And I agree that much of this was reprehensible (the hate), and the rest irrelevant (the fear). But that doesn’t mean we shouldn’t be afraid or cast the appalling vision of where certain decisions will inevitably lead. 

Slippery slopes are real. I’ve written about them most recently here. In truth, much that conservative Christians warned about, whether in a spirit of fear-mongering or not, has taken place. The acceptance of homoerotic behavior did lead to gay marriage; gay marriage has led to a flood of cases arguing for polygamy; and now, we see the “T” in LGBT is getting its desired place. Maddening as it may be for some to hear, right or wrong, this would have been unthinkable even twenty years ago.

In this “debate,” I know of no Christians of prominence calling for the removal of basic rights from transgender people; no one is spending time on whether their lifestyle is a “choice” or not; money is not flooding in to send them to rehabilitation programs; no one is saying that if they get the Zika virus, it’s God’s judgment on them.

Believe it or not, this really is about maintaining personal convictions about sexual identity, and having those convictions not be violated in ways that are deeply personal and private.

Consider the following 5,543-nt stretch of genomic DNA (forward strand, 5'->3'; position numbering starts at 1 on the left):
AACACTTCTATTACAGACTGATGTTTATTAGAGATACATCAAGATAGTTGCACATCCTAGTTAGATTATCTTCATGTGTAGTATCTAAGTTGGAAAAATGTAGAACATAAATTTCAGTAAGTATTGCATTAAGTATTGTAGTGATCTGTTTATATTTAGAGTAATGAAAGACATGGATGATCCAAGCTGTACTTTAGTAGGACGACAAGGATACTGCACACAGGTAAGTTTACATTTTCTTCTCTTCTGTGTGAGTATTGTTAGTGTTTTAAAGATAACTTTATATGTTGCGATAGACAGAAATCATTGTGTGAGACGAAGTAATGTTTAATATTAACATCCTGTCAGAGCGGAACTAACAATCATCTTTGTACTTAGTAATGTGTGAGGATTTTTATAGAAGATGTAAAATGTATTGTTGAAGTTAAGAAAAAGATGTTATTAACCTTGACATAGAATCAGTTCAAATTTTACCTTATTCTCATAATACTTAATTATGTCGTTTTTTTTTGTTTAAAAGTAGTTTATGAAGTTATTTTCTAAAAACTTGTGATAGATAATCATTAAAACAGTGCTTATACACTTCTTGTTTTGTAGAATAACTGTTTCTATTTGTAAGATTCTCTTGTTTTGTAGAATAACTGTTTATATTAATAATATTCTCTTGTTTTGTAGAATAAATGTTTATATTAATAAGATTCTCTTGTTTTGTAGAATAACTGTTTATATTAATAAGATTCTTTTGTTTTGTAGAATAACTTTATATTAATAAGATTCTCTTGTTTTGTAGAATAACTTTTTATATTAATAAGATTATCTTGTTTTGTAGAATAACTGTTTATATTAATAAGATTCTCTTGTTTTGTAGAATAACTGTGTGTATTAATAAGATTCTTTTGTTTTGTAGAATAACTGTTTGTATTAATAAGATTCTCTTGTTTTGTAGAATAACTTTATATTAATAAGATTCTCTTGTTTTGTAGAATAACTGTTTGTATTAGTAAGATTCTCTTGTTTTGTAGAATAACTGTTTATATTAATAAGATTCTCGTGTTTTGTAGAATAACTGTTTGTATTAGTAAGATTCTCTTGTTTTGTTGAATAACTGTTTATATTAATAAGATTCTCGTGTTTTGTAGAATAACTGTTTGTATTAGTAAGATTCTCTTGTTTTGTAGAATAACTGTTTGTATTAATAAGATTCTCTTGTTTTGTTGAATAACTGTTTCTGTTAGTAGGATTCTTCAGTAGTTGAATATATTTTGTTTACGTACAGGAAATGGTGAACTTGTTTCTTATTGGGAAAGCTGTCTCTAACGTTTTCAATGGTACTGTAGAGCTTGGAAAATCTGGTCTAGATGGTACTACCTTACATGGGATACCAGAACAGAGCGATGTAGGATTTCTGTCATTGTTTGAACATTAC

And while bathroom rapes may not suddenly flood trending stories on Facebook, women will be exposed to people of an opposite sex in the most personal and private areas of life (bathrooms), and even nudity (public changing rooms/showers). That isn’t fear-mongering, that is simply a description of the “right” being argued for from the LGBT community and their supporters.

So yes, once again, we may lose another cultural debate. But again, for all the right reasons.

And better to lose this battle than the larger war of compromise,

…and our souls in the process.

James Emery White


Sources

Jonathan Merritt, “3 reasons conservative Christians will lose the transgender debate,” May 14, 2016, Religion News Service, read online.

Katy Steinmetz, “This is what intersex means,” November 21, 2014, Time, read online.

About the Author

James Emery White is the founding and senior pastor of Mecklenburg Community Church in Charlotte, NC, and the ranked adjunctive professor of theology and culture at Gordon-Conwell Theological Seminary, where he also served as their fourth president. His latest book, The Rise of the Nones: Understanding and Reaching the Religiously Unaffiliated, is available on Amazon. To enjoy a free subscription to the Church and Culture blog, visit ChurchAndCulture.org, where you can view past blogs in our archive and read the latest church and culture news from around the world. Follow Dr. White on twitter @JamesEmeryWhite.